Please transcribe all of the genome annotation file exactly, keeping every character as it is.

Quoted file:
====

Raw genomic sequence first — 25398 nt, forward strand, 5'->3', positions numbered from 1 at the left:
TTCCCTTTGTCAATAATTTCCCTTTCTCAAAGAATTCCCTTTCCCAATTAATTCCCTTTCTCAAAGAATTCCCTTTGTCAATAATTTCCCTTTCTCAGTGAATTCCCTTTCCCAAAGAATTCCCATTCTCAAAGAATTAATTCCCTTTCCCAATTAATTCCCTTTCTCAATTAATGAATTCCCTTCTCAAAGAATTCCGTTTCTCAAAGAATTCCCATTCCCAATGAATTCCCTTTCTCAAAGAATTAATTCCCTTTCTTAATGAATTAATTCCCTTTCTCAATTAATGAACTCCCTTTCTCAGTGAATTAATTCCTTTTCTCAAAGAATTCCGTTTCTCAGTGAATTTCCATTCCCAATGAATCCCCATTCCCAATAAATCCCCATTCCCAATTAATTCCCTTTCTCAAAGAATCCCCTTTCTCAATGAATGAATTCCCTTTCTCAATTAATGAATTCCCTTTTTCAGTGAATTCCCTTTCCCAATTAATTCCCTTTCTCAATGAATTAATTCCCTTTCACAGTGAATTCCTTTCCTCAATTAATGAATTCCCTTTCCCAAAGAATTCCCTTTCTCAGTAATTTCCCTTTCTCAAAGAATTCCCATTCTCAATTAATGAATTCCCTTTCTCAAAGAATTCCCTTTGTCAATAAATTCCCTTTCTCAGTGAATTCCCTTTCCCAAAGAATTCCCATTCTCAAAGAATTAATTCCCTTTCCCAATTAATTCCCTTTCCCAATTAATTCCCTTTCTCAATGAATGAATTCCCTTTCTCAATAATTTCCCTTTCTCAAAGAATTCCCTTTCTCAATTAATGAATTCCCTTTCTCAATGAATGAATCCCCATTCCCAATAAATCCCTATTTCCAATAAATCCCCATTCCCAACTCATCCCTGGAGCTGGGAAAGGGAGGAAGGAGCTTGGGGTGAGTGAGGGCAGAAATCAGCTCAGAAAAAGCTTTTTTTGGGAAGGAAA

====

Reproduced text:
Raw genomic sequence first — 25398 nt, forward strand, 5'->3', positions numbered from 1 at the left:
TTCCCTTTGTCAATAATTTCCCTTTCTCAAAGAATTCCCTTTCCCAATTAATTCCCTTTCTCAAAGAATTCCCTTTGTCAATAATTTCCCTTTCTCAGTGAATTCCCTTTCCCAAAGAATTCCCATTCTCAAAGAATTAATTCCCTTTCCCAATTAATTCCCTTTCTCAATTAATGAATTCCCTTCTCAAAGAATTCCGTTTCTCAAAGAATTCCCATTCCCAATGAATTCCCTTTCTCAAAGAATTAATTCCCTTTCTTAATGAATTAATTCCCTTTCTCAATTAATGAACTCCCTTTCTCAGTGAATTAATTCCTTTTCTCAAAGAATTCCGTTTCTCAGTGAATTTCCATTCCCAATGAATCCCCATTCCCAATAAATCCCCATTCCCAATTAATTCCCTTTCTCAAAGAATCCCCTTTCTCAATGAATGAATTCCCTTTCTCAATTAATGAATTCCCTTTTTCAGTGAATTCCCTTTCCCAATTAATTCCCTTTCTCAATGAATTAATTCCCTTTCACAGTGAATTCCTTTCCTCAATTAATGAATTCCCTTTCCCAAAGAATTCCCTTTCTCAGTAATTTCCCTTTCTCAAAGAATTCCCATTCTCAATTAATGAATTCCCTTTCTCAAAGAATTCCCTTTGTCAATAAATTCCCTTTCTCAGTGAATTCCCTTTCCCAAAGAATTCCCATTCTCAAAGAATTAATTCCCTTTCCCAATTAATTCCCTTTCCCAATTAATTCCCTTTCTCAATGAATGAATTCCCTTTCTCAATAATTTCCCTTTCTCAAAGAATTCCCTTTCTCAATTAATGAATTCCCTTTCTCAATGAATGAATCCCCATTCCCAATAAATCCCTATTTCCAATAAATCCCCATTCCCAACTCATCCCTGGAGCTGGGAAAGGGAGGAAGGAGCTTGGGGTGAGTGAGGGCAGAAATCAGCTCAGAAAAAGCTTTTTTTGGGAAGGAAA